Most alarming on the injury front is the increase in concussions. The season started on a hopeful note, with the NHL announcing a decline, according to their preliminary numbers, of about half. But a recent sharp increase has the league outpacing last season's rate. (On his Concussion Blog, Dustin Fink's latest stats put the spike at 39 percent through early 2012. It must be noted that Fink's figures are unofficial as he tries to fill the gaps in what he sees as NHL clubs' sketchy reporting of head injuries, which can mask concussions).

Supplemental Discipline: Many injuries and concussions occur during the normal run of play and are just the consequence of hockey being a physical sport played at high speeds with boards, sticks and pucks (unless you're the Kings' Dustin Penner and are felled by a dangerous sneeze while eating disrespectful pancakes at breakfast). The injuries that are deliberately caused by other players' reckless or willful acts, however, cause the largest uproar throughout the league. The hullabaloo that accompanied Brendan Shanahan's promotion to vice president in charge of the newly created Department of Player Safety gave hope that the league would truly crack down on dangerous play.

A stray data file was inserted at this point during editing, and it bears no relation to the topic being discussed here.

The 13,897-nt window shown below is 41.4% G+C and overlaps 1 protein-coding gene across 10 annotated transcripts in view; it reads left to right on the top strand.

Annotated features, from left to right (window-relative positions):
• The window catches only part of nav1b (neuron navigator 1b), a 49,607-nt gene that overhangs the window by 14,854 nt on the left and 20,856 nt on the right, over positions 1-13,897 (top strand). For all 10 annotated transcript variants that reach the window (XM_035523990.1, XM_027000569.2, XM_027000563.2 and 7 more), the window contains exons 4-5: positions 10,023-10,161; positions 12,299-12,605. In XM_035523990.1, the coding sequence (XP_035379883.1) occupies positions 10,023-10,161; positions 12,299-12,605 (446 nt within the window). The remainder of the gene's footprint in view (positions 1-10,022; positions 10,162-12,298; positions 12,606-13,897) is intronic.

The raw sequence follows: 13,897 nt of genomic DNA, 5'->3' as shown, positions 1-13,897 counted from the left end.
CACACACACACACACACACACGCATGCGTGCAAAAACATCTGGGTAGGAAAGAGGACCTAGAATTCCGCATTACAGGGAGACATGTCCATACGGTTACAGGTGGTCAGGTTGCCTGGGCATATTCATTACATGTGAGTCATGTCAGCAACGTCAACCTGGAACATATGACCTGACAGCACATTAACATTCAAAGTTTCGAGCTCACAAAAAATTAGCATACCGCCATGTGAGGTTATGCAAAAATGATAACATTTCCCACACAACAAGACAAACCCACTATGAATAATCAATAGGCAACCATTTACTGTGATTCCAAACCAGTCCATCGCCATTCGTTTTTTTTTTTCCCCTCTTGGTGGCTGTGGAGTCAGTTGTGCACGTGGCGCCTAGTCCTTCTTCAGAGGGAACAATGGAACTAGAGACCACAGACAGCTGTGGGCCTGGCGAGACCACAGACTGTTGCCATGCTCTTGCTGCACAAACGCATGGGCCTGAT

That's how things looked in the preseason but, as we noted early on, Shanahan's rulings became less harsh and even reminiscent of those handed down when Colin Campbell was the league's chief disciplinarian.

While Shanny has not been as consistently stern as some (this blogger included) would like -- sometimes fining when he should suspend and giving two games when five would be appropriate -- we can't agree with those who say there has been no progress in this area (as The Hockey News' excellent columnist Adam Proteau wrote last week).

While you wouldn't know it from the number of fines and suspensions (31 suspensions totalling 105 man games lost and $1,749,416.33 in forfeited salary), there is greater awareness on what is and is not acceptable behavior on the ice than there was before. Shanahan's videos bring a level of transparency the game has never experienced, and those videos not only graphically explain to the fans and the media what is and is not permissible and why, but the players and teams see them as well, so the videos serve as a terrific educational tool.

Could and should some of the bans be harsher? Absolutely, as we argued last week when serial offender Dan Carcillo got only seven games for his 1oth episode requiring league action. Longer bans would be a more effective deterrent than what too many of the sentences have looked like this year.